The sound could be heard coming from a part of the mobbed track apron, just east of the finish line. It was the second day of the Breeders’ Cup at Del Mar and it was getting close to post time for the Classic, the biggest race of the event.
The voices were loud, clear and sounded on the young side.
“Let’s go Chuck. Let’s Go Chuck. Let’s go Chuck.”
It was the sound of a group of five former Brown University football players, who through a minority interest in a modestly priced horse, lived a dream and brought vitality to a sport sorely in need of it. Their enthusiasm was infectious and those around them added to the noise.
“There were a lot of people that day that joined in,” said Reiley Higgins, who along with Eric Armagost, Dan Giovacchini, Patrick O’Neill and Alex Quoyeser make up the racing syndicate called Boat Racing, named for a college beer drinking game. At the time Hot Rod Charlie was purchased, they owned 25% of the horse along with majority partner Greg Helm of Roadrunner Racing and Bill Strauss of San Diego. Gainesway Farm, which will take the horse when he becomes a stallion, bought in just before the Kentucky Derby.
Hot Rod Charlie, or Chuck, was one of the biggest feel-good stories of a racing year tinged with controversy. As a 2-year-old in 2020, he surprised everyone by finishing second in the Breeders’ Cup Juvenile at odds of 94-1. So, they thought he might be Derby horse. He proved them right when he won the Louisiana Derby as a 3-year-old and earned enough points to qualify for the Kentucky Derby.
“He fulfilled every dream of anyone who ever wanted to go to the Derby, except winning it, of course,” said Doug O’Neill, who has trained two Kentucky Derby winners.
Hot Rod Charlie finished third in the Derby and fourth in the Breeders’ Cup Classic. Yet he will most be remembered for his run in the Belmont Stakes, where he set very fast fractions in the 1 1/2-mile race and hung on for a tough stretch battle, finishing second to Essential Quality. Some horse racing sites have called it the best race of the year.
“When he was setting those fractions, it was tough,” Higgins said. “I gave him very little chance that he could go wire to wire but when we saw him at the top of stretch — when Essential Quality initially passed him — he was still going and came back and made a stretch duel out of it. It was unbelievable. I was blown away by his heart and performance. We knew we had a really fun horse.”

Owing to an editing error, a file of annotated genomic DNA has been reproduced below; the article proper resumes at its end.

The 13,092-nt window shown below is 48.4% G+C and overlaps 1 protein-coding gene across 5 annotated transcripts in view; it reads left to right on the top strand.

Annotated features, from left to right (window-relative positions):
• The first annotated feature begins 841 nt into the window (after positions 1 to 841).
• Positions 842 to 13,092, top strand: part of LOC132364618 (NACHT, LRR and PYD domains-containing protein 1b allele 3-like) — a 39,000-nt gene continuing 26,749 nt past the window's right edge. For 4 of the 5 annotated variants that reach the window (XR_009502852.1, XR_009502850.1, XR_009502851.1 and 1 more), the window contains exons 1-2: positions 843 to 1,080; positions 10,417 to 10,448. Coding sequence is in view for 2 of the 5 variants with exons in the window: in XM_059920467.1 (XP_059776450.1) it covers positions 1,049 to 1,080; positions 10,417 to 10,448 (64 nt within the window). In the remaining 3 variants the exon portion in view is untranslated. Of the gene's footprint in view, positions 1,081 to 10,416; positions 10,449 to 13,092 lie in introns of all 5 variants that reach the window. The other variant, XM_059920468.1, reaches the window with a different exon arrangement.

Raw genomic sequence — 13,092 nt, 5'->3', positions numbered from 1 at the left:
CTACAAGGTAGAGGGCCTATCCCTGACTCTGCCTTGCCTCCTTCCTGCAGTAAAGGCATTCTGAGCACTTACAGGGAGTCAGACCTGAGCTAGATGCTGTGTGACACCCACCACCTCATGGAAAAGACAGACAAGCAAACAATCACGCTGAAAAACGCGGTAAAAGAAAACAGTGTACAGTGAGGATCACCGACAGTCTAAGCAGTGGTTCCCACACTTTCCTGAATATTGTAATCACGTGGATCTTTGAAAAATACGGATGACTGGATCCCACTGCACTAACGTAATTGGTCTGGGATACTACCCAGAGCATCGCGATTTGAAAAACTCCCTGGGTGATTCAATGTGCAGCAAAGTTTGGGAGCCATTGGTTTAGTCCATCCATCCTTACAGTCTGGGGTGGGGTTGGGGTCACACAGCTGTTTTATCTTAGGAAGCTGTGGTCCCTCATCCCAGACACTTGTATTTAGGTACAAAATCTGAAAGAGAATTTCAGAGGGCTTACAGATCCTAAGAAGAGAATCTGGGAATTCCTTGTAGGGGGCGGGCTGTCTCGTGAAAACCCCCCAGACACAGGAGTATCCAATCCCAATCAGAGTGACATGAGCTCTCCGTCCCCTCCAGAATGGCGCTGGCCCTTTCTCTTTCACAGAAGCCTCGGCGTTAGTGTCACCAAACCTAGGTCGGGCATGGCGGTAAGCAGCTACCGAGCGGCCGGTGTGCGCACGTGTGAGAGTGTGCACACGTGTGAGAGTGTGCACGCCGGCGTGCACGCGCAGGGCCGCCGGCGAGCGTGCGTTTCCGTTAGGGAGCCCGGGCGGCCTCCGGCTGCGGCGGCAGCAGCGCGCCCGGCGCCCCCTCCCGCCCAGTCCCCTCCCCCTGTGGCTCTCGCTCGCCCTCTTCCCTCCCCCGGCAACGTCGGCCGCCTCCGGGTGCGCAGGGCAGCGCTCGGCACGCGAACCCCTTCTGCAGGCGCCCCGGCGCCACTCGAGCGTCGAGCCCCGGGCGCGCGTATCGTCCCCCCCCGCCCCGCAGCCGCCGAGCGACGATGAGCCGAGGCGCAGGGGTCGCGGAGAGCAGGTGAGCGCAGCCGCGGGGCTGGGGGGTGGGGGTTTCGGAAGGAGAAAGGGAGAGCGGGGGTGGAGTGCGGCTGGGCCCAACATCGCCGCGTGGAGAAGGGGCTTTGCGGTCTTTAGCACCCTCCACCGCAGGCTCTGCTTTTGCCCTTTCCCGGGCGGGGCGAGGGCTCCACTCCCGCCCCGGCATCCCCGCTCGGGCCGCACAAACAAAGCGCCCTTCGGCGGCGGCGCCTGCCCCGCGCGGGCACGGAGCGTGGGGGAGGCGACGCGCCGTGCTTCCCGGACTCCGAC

Even though Hot Rod Charlie is a 3-year-old until Jan. 1, when all horses get a year older, his race Sunday on opening day at Santa Anita has everyone looking forward to his 4-year-old campaign. He’ll be the favorite in the Grade 2 $200,000 San Antonio Stakes on a day in which there are six graded stakes races, three of them Grade 1.
It will the 85th time that Santa Anita has conducted its signature meeting. The track is hoping for some normalcy after being forced to close for a few weeks in 2019 because of a spike in fatalities and then two years when the coronavirus impacted the fan experience and racing schedule. Things are still not back to normal as fans will be required to show a vaccination card or proof of a negative coronavirus test and wear a mask, even when outside. First post is 11 a.m.
Hot Rod Charlie will share the spotlight with Flightline, who has won his only two starts by a combined 26 lengths. The 3-year-old, who was bought for $1 million, will be going in the Grade 1 $300,000 Malibu Stakes.
For now, the name recognition and enhanced resume belongs to Hot Rod Charlie, who has earned about $2 million in his seven starts.
“It been an absolutely unbelievable ride,” Higgins said. “A dream come true. Looking back, I couldn’t have imagined a much more fun year.”
Perhaps the toughest race for fans of Hot Rod Charlie was the Haskell Stakes at Monmouth Park in July, his first race after the Belmont Stakes. He crossed the finish line first for what would have been his first Grade 1 win, but he was disqualified for interference.
“It was obviously a gut punch when it happened but looking back, it wasn’t the worst thing to ever happen to us,” Higgins said. “It enhanced the story of Hot Rod Charlie and made him a more lovable and fun horse to watch.”
Hot Rod Charlie won his next race, the Pennylvania Derby, giving him his first Grade 1 win, something that is considered a necessity for a lucrative career as a stallion.
The colt’s owners and trainer are hoping to get one more full year of racing out of the horse, culminating with the Breeders’ Cup Classic at Keeneland on Nov. 5. Before that happens, he needs some success as he starts to pick up a lot of frequent flier miles. He’s being pointed to the $12-million Dubai World Cup on March 26.
“Ideally, if he comes out of Sunday in good shape, we’ll probably ship him to Dubai in the middle of January,” O’Neill said. “He’ll do a prep [race] over there in February. We’re following a pattern similar to California Chrome,” who won Dubai in 2016.
So, Sunday might be the last time we see Hot Rod Charlie in the United States until the summer or fall.
It wouldn’t surprise if some members of the Boat Racing syndicate went to Dubai to see Chuck run. If they don’t, they’ve reinvested some of their winnings in two other horses. One of them, Franklin One Star, a $32,000 purchase, won his first race at Los Alamitos earlier this month.
How was the horse named?
Franklin One Star is the brand of table tennis balls often used in beer pong.
This story originally appeared in Los Angeles Times.